Chickoo Milkshake

chickoo milkshake

chickoo milkshake

Spare a thought for  the late, great Jane Grigson – she never knew the wonder of  chickoo, or ‘Sapodilla’ as it is recorded in her 1982 ‘Fruit Book’, where she declares the imported variety ‘disappointing’ and ‘losing more than most fruit on its journey to Europe.’ She was forced to give  wistful second hand descriptions –  ‘The taste reminds people of brown sugar’. According to eighteenth century  traveller and botanist Descourtilz, ‘an over-ripe sapodilla is melting, and has the sweet perfumes of honey, jasmine and lily of the valley.’

Alas poor Jane never made it to this part of the world to see if what she wrote was true. I did, although I’ve taken my time with  chickoo – perhaps because of its unappealing potato-like appearance which always seems to mutter ‘don’t buy me’. Well, more fool me,  I now know what I’ve been missing.  With its unassuming,  nothing-to-prove manners, and malty, caramelly, demerara graininess, the chickoo has won me over completely.

the world's least inviting fruit?

the world's least inviting fruit?

I first discovered it during a recent trip to Old Delhi to chronicle ‘Fruit Sandwiches’, (more of this soon).   Along with our mango and paneer sarnies, we were given chickoo milkshake.  I was completely distracted from the job in hand – pure decadence from first sip to last.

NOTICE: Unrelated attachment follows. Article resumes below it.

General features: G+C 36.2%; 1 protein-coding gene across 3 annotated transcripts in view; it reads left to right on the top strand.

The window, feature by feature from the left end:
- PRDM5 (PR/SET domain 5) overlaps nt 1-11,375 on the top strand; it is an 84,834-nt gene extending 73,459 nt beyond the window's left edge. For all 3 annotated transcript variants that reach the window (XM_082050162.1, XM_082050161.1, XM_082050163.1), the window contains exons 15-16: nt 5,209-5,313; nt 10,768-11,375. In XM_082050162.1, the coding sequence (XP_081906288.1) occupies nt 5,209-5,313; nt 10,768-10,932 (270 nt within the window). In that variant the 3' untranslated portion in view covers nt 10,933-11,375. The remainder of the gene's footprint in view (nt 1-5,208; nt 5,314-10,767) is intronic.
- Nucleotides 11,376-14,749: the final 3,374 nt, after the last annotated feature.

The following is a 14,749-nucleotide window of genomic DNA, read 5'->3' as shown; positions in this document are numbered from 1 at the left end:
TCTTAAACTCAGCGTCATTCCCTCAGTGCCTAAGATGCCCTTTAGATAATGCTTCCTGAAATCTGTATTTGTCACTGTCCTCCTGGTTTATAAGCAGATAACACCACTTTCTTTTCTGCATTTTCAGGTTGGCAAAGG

When you get beyond the dull brown skin, the chickoo flesh is  the most beautiful pinkish-beige and contains 4 shiny black seeds.  It’s the kind of  sweetness you can’t believe exists in nature.  Now, Chickoo Milkshake is a new component  of my mid-afternoon meltdown routine which  includes, on an ideal day,  a cool shower and 10 minutes drifting off to ‘The Archers’ on my ipod.

Mrs Grigson recommends  this,

‘To get at the fruit, slice it down or across, according to whether you wish to cut it in wedges or to scoop out the inside with a spoon.  Be careful to temove the pips. The softness of flavour needs lime juice, or lemon but preferably lime.  Sprinkle the slices and serve them as they are, or with some coconut cream sauce, or in a fruit salad.  The softest unsliceable fruit should be mashed and used in creams, fools and other puddings.’

All of which I intend to try, if I ever tire of the milkshake.

Chickoo Milkshake

2 ripe chickoo

250mls full-cream milk

sugar to taste

Blend the ingredients till smooth.  If temperatures get beyond 43, add ice cream.



One thought on “Chickoo Milkshake

  1. Nice! Never knew Chikoo is a native Central American fruit. Explains why in Bangalore it’s called Sapota. It’d be interesting to find out how exactly it got to India.

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